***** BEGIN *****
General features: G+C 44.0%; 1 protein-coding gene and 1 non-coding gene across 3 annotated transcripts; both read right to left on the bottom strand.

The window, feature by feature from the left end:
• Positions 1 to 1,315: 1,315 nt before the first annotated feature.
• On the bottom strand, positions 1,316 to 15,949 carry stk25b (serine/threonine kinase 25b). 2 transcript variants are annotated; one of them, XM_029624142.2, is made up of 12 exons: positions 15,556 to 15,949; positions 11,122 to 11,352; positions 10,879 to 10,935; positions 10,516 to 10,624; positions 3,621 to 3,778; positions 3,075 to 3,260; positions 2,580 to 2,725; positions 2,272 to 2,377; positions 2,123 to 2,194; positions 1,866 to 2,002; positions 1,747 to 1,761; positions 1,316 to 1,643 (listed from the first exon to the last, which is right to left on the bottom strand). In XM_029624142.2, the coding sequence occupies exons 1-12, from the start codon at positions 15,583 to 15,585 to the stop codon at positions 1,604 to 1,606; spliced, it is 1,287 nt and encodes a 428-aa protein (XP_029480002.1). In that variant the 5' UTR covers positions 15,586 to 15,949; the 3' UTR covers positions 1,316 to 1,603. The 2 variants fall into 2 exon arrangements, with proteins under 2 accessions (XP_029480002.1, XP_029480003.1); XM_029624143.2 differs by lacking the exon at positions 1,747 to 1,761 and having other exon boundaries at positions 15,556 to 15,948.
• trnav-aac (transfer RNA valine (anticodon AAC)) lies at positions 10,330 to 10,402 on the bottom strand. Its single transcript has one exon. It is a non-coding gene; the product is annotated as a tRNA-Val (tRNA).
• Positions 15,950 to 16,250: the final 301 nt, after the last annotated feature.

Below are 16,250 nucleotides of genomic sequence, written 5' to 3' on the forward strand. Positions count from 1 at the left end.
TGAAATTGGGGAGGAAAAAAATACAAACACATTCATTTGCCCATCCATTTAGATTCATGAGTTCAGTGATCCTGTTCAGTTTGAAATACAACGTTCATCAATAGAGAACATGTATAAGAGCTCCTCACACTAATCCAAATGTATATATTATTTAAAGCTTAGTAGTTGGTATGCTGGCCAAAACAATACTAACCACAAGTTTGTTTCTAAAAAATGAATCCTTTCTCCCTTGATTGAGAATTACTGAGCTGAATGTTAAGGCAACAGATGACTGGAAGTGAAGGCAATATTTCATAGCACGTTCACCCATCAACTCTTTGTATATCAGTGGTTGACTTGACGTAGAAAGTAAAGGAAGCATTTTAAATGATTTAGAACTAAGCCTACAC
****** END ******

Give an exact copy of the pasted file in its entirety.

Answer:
General features: G+C 44.0%; 1 protein-coding gene and 1 non-coding gene across 3 annotated transcripts; both read right to left on the bottom strand.

The window, feature by feature from the left end:
• Positions 1 to 1,315: 1,315 nt before the first annotated feature.
• On the bottom strand, positions 1,316 to 15,949 carry stk25b (serine/threonine kinase 25b). 2 transcript variants are annotated; one of them, XM_029624142.2, is made up of 12 exons: positions 15,556 to 15,949; positions 11,122 to 11,352; positions 10,879 to 10,935; positions 10,516 to 10,624; positions 3,621 to 3,778; positions 3,075 to 3,260; positions 2,580 to 2,725; positions 2,272 to 2,377; positions 2,123 to 2,194; positions 1,866 to 2,002; positions 1,747 to 1,761; positions 1,316 to 1,643 (listed from the first exon to the last, which is right to left on the bottom strand). In XM_029624142.2, the coding sequence occupies exons 1-12, from the start codon at positions 15,583 to 15,585 to the stop codon at positions 1,604 to 1,606; spliced, it is 1,287 nt and encodes a 428-aa protein (XP_029480002.1). In that variant the 5' UTR covers positions 15,586 to 15,949; the 3' UTR covers positions 1,316 to 1,603. The 2 variants fall into 2 exon arrangements, with proteins under 2 accessions (XP_029480002.1, XP_029480003.1); XM_029624143.2 differs by lacking the exon at positions 1,747 to 1,761 and having other exon boundaries at positions 15,556 to 15,948.
• trnav-aac (transfer RNA valine (anticodon AAC)) lies at positions 10,330 to 10,402 on the bottom strand. Its single transcript has one exon. It is a non-coding gene; the product is annotated as a tRNA-Val (tRNA).
• Positions 15,950 to 16,250: the final 301 nt, after the last annotated feature.

Below are 16,250 nucleotides of genomic sequence, written 5' to 3' on the forward strand. Positions count from 1 at the left end.
TGAAATTGGGGAGGAAAAAAATACAAACACATTCATTTGCCCATCCATTTAGATTCATGAGTTCAGTGATCCTGTTCAGTTTGAAATACAACGTTCATCAATAGAGAACATGTATAAGAGCTCCTCACACTAATCCAAATGTATATATTATTTAAAGCTTAGTAGTTGGTATGCTGGCCAAAACAATACTAACCACAAGTTTGTTTCTAAAAAATGAATCCTTTCTCCCTTGATTGAGAATTACTGAGCTGAATGTTAAGGCAACAGATGACTGGAAGTGAAGGCAATATTTCATAGCACGTTCACCCATCAACTCTTTGTATATCAGTGGTTGACTTGACGTAGAAAGTAAAGGAAGCATTTTAAATGATTTAGAACTAAGCCTACAC